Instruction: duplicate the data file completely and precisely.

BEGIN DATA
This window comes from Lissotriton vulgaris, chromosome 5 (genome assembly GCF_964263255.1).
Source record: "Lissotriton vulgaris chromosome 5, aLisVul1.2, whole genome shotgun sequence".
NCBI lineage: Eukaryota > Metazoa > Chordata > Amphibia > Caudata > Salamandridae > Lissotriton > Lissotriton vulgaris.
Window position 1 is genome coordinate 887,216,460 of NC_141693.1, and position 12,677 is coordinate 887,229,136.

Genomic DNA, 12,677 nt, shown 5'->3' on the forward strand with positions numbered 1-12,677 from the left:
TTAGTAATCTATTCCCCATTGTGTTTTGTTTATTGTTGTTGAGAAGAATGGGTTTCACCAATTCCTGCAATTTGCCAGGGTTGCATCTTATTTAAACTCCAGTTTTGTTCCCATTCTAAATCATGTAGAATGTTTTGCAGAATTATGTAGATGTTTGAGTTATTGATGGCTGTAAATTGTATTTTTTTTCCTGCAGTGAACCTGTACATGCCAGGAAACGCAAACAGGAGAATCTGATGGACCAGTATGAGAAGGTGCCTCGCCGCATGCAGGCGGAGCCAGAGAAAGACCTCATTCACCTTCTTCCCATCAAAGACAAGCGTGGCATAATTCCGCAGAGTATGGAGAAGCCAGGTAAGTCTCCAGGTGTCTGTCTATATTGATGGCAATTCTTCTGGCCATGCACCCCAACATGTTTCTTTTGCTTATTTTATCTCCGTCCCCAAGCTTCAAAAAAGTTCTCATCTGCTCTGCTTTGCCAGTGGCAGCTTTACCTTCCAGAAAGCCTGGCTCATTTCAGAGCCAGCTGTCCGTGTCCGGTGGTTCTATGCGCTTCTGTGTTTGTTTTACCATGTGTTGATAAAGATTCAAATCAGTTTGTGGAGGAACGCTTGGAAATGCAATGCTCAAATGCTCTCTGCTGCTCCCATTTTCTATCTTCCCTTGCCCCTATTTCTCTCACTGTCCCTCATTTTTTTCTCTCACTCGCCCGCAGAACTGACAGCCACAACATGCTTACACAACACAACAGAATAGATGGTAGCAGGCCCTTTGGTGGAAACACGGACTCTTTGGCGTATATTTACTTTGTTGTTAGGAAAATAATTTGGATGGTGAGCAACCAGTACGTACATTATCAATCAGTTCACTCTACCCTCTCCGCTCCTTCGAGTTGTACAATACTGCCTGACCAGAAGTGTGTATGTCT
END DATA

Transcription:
This window comes from Lissotriton vulgaris, chromosome 5 (genome assembly GCF_964263255.1).
Source record: "Lissotriton vulgaris chromosome 5, aLisVul1.2, whole genome shotgun sequence".
NCBI lineage: Eukaryota > Metazoa > Chordata > Amphibia > Caudata > Salamandridae > Lissotriton > Lissotriton vulgaris.
Window position 1 is genome coordinate 887,216,460 of NC_141693.1, and position 12,677 is coordinate 887,229,136.

Genomic DNA, 12,677 nt, shown 5'->3' on the forward strand with positions numbered 1-12,677 from the left:
TTAGTAATCTATTCCCCATTGTGTTTTGTTTATTGTTGTTGAGAAGAATGGGTTTCACCAATTCCTGCAATTTGCCAGGGTTGCATCTTATTTAAACTCCAGTTTTGTTCCCATTCTAAATCATGTAGAATGTTTTGCAGAATTATGTAGATGTTTGAGTTATTGATGGCTGTAAATTGTATTTTTTTTCCTGCAGTGAACCTGTACATGCCAGGAAACGCAAACAGGAGAATCTGATGGACCAGTATGAGAAGGTGCCTCGCCGCATGCAGGCGGAGCCAGAGAAAGACCTCATTCACCTTCTTCCCATCAAAGACAAGCGTGGCATAATTCCGCAGAGTATGGAGAAGCCAGGTAAGTCTCCAGGTGTCTGTCTATATTGATGGCAATTCTTCTGGCCATGCACCCCAACATGTTTCTTTTGCTTATTTTATCTCCGTCCCCAAGCTTCAAAAAAGTTCTCATCTGCTCTGCTTTGCCAGTGGCAGCTTTACCTTCCAGAAAGCCTGGCTCATTTCAGAGCCAGCTGTCCGTGTCCGGTGGTTCTATGCGCTTCTGTGTTTGTTTTACCATGTGTTGATAAAGATTCAAATCAGTTTGTGGAGGAACGCTTGGAAATGCAATGCTCAAATGCTCTCTGCTGCTCCCATTTTCTATCTTCCCTTGCCCCTATTTCTCTCACTGTCCCTCATTTTTTTCTCTCACTCGCCCGCAGAACTGACAGCCACAACATGCTTACACAACACAACAGAATAGATGGTAGCAGGCCCTTTGGTGGAAACACGGACTCTTTGGCGTATATTTACTTTGTTGTTAGGAAAATAATTTGGATGGTGAGCAACCAGTACGTACATTATCAATCAGTTCACTCTACCCTCTCCGCTCCTTCGAGTTGTACAATACTGCCTGACCAGAAGTGTGTATGTCT